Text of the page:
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After the announcement during the early hours of Friday morning, popular password management service LastPass announced they had been acquired by remote management service LogMeIn. The fallout behind any acquisition of a popular service is never immediate, but the acquisition hasn’t been universally popular for all of LastPass’ customers. Competitor Agile Bits, the developer behind 1Password, has taken the opportunity to hold a ‘Cyber Security’ sale across their range to try and nab some of the disgrunltled LastPass user base.

While their blog post announcing the sale points to an announcement of Octoberby US-President Barack Obama as ‘National Cybersecurity Awareness Month’, it took till October 9th (10 days after the announcement), co-incidentally the same day the LastPass sale was announced, for them to go ahead with the sale.

Agile Bits has dropped the price across all their 1Password range of products down by 40%. The Android app, which has a 30-Day free trial for you to use, then wants you to purchase premium features which you complete through the In-App Purchase mechanism, for a relatively pricey $8.18. Unlike LastPass however, that’s not the only price you pay, you’ll also need to shell out for a Windows/Mac app as well to use it on your desktop/laptop – and no, there doesn’t appear to be a Linux app.

1Password is also behind the ball somewhat when it comes to ‘key’ functions that LastPass has, it has limited auto-fill capabilities, and also hasn’t implemented fingerprint support for the app as yet, though they’ve said that will come with Android Marshmallow.

It’s quite bit more investment to jump over to 1Password and seems to be a bit of a step down in terms of functionality, but the Android app at least seems to be pretty decent. There’s many other options available if you do a search for password managers in Google Play – but there does seem to be growing support for open source Password Manager KeePass which also has an Android App.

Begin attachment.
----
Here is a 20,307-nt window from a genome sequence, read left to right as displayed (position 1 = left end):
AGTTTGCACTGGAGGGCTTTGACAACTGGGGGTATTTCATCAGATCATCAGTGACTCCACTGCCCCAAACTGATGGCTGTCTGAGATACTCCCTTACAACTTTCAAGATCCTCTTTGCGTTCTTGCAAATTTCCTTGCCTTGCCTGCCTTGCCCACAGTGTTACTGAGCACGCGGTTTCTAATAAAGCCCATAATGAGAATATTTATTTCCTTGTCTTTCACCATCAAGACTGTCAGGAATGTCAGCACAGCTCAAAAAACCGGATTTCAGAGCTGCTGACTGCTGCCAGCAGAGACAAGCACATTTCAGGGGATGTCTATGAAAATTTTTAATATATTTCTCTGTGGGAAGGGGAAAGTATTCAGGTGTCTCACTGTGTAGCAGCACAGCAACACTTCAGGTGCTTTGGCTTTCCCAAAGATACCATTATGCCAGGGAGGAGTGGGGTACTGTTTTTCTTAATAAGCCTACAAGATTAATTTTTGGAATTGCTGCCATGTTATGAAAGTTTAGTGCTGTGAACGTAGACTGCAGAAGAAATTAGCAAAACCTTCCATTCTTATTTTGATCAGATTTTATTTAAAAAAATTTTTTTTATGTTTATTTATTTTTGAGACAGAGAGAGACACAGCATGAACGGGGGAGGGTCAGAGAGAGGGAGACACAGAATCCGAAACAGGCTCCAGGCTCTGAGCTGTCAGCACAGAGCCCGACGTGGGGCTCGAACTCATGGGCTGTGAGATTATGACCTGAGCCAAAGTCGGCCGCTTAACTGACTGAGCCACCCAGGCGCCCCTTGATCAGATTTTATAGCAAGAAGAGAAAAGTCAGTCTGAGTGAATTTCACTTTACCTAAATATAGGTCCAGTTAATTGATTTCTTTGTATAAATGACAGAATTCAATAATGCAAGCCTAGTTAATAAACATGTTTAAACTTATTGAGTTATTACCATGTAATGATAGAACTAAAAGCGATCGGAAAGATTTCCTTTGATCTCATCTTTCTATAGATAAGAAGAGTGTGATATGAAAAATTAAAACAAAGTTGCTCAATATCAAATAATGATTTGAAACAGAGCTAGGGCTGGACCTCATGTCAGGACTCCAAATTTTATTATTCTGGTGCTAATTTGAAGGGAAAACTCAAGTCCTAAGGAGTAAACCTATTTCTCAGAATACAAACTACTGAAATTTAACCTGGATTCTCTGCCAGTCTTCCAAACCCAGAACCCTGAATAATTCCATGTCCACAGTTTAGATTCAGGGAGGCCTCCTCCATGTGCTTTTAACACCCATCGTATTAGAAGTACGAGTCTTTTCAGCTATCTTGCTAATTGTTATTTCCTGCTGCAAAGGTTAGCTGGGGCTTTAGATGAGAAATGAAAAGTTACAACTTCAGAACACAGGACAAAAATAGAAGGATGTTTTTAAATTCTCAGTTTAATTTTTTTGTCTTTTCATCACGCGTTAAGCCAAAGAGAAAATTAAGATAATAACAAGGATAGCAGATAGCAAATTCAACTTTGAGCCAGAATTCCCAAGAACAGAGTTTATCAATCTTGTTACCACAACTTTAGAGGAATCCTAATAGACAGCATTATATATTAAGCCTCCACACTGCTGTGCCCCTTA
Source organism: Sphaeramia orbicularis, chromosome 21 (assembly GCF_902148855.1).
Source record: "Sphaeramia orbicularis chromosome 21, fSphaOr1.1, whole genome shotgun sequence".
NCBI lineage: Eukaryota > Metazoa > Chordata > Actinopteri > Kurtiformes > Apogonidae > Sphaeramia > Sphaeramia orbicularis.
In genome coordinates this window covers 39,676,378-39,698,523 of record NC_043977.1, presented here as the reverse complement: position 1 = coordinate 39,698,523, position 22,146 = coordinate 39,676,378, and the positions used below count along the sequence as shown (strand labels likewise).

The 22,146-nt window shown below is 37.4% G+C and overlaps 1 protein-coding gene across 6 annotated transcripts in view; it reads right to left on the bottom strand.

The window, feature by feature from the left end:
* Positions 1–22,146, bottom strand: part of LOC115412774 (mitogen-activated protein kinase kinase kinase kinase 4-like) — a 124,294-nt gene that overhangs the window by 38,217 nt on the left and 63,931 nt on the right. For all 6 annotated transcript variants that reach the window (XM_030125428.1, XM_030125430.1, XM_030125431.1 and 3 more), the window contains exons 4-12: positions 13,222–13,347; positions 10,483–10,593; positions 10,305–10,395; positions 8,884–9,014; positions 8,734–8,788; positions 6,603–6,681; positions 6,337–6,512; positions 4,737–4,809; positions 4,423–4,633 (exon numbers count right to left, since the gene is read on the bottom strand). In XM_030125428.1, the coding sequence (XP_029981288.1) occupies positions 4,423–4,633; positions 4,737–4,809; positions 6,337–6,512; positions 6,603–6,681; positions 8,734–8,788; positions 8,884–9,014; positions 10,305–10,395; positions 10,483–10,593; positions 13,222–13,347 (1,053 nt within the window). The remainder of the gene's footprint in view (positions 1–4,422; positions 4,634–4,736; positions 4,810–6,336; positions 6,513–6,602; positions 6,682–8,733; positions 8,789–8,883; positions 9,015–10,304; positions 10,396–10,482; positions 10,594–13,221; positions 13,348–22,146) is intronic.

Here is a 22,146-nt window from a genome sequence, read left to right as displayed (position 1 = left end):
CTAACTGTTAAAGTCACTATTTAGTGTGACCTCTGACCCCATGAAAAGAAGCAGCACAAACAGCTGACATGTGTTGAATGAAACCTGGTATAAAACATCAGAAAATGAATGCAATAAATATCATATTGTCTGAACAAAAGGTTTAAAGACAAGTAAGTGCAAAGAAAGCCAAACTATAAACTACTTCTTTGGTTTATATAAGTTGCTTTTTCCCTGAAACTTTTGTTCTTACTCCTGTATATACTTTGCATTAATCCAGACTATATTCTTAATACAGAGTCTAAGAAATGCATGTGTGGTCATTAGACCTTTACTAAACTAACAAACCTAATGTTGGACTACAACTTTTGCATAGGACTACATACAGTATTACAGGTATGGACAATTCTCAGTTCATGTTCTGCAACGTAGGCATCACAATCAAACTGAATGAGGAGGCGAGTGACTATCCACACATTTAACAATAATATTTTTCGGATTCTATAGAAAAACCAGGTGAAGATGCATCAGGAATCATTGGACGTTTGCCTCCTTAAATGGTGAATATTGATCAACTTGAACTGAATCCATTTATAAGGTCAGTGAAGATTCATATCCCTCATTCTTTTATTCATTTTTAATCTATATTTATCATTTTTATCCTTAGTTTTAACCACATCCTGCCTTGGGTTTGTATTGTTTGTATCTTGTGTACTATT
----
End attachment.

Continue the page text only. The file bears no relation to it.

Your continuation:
If you’ve decided to look around, with any app you’re trusting your passwords to, we highly recommend you do a lot of research first.

If you’re keen to check out 1Password you can check it out Google Play or head over to the 1Password website for links to the Windows and Mac app stores.

Source: Agile Bits.
    10 Comments
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    Phill Edwards
    Phill Edwards
    4 years ago

    KeePass is good and it has a Windows app. Not sure about Mac and Linux

    Markus
    Markus
    Reply to  Phill Edwards
    4 years ago

    KeePassX is a Mac port of the client. I believe there’s a native Linux client too.

    Myk
    Myk
    Reply to  Markus
    4 years ago

    Yes, KeePassX runs on any Linux / BSD / whatever other *nix. I use it myself on Ubuntu, keeping my password safe synced via Dropbox. It lacks the auto fill feature of LastPass, but on the other hand your passwords aren’t as vulnerable to a massive security breach.

    Anthonaut
    Anthonaut
    Reply to  Myk
    4 years ago

    You can download free plug-ins with autofill functionality for all the mainstream browsers.

    Myk
    Myk
    Reply to  Anthonaut
    4 years ago

    From memory, not for the mobile versions, though.

    Anthonaut
    Anthonaut
    Reply to  Myk
    4 years ago

    Sorry you’re right, I meant desktop. I haven’t found a plugin for that yet on mobile. KeePassDroid lets you copy usernames and password from the notification menu but it’s not as seamless as autofill.

    Pumpino
    Pumpino
    4 years ago

    When you say no linux support, do you mean not even a browser plugin for Firefox? I certainly won’t be swapping then. LastPass and Xmarks have been a dream for me, and I won’t be switching unless the functionality is equal and the price is superior.

    Joseph Miller
    Joseph Miller
    4 years ago

    1p also doesn’t have any of the company/enterprise features that LastPass has. This is basically why we went with LP for my company – and there doesn’t seem to be much competition at all in this space.

    Matt
    Matt
    4 years ago

    Can you link some of the negativity? I don’t really see the big deal. I’m not a paying customer so if they start charging, I’m off.

    Gray Fox
    Gray Fox
    Reply to  Matt
    4 years ago

    Could be because scammers use the remote access side of the company?